How we cite our quotes:
"If I were young and in love with a man," said Mademoiselle, turning on the stool and pressing her wiry hands between her knees as she looked down at Edna, who sat on the floor holding the letter, "it seems to me he would have to be some grand esprit; a man with lofty aims and ability to reach them; one who stood high enough to attract the notice of his fellow-men. It seems to me if I were young and in love I should never deem a man of ordinary caliber worthy of my devotion." (26.33)
No wonder Mademoiselle Reisz never married. She has extremely specific criteria for a potential mate. Moreover, this passage suggests that she sees herself as similar to Edna.
"Why?" asked her companion. "Why do you love him when you ought not to?"
Edna, with a motion or two, dragged herself on her knees before Mademoiselle Reisz, who took the glowing face between her two hands.
"Why? Because his hair is brown and grows away from his temples; because he opens and shuts his eyes, and his nose is a little out of drawing; because he has two lips and a square chin, and a little finger which he can't straighten from having played baseball too energetically in his youth. Because--"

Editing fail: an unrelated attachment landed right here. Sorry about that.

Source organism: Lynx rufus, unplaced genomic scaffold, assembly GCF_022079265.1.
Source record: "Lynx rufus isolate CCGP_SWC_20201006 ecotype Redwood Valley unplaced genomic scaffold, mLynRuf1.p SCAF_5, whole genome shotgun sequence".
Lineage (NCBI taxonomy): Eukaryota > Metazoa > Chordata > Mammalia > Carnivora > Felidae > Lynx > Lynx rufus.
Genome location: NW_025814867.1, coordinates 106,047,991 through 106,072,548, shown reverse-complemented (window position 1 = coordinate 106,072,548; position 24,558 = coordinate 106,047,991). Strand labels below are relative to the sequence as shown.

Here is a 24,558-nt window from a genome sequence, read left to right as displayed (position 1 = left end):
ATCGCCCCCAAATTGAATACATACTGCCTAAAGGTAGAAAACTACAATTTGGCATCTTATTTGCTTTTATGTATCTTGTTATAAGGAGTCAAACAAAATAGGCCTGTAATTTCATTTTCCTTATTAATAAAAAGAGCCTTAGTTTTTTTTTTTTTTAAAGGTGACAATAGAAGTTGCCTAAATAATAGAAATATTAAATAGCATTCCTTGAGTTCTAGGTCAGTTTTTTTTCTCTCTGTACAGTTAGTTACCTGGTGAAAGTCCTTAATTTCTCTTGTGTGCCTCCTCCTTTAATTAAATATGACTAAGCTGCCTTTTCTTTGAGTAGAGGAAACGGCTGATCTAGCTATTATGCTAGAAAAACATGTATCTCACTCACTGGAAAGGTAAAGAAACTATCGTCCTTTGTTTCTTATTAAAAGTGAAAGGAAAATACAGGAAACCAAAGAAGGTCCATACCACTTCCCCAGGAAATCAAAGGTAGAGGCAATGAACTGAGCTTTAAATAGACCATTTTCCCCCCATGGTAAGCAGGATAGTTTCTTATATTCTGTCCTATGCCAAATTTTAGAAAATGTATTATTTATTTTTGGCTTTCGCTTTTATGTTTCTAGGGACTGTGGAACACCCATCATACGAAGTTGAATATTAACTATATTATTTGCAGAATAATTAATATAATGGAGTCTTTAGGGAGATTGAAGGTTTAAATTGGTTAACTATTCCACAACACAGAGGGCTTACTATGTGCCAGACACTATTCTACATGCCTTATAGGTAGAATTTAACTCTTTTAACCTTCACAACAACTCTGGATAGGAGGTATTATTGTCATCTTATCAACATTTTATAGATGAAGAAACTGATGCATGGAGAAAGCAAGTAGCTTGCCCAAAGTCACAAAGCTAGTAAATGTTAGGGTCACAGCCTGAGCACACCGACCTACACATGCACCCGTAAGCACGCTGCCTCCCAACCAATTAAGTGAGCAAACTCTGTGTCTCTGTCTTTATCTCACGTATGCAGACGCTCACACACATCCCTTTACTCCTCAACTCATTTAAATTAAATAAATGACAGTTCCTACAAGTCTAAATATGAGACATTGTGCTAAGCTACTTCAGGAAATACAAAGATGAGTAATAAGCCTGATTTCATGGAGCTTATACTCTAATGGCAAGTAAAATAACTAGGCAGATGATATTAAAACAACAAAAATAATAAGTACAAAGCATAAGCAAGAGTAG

"Because you do, in short," laughed Mademoiselle. "What will you do when he comes back?" she asked.
"Do? Nothing, except feel glad and happy to be alive." (26.37-41)
Edna acknowledges the insensibility of her love for Robert. She can’t even think past the idea of him being back in New Orleans. This bears all the hallmarks of infatuation rather than love.
Meanwhile Robert, addressing Mrs. Pontellier, continued to tell of his one time hopeless passion for Madame Ratignolle; of sleepless nights, of consuming flames till the very sea sizzled when he took his daily plunge. While the lady at the needle kept up a little running, contemptuous comment:
"Blagueur--farceur--gros bete, va!"
He never assumed this seriocomic tone when alone with Mrs. Pontellier. She never knew precisely what to make of it; at that moment it was impossible for her to guess how much of it was jest and what proportion was earnest. It was understood that he had often spoken words of love to Madame Ratignolle, without any thought of being taken seriously. Mrs. Pontellier was glad he had not assumed a similar role toward herself. It would have been unacceptable and annoying. (5.9 – 5.11)
Because Robert never assumes the "seriocomic tone" with Mrs. Pontellier that he does with Madame Ratignolle, he really does harbor true feelings for Edna.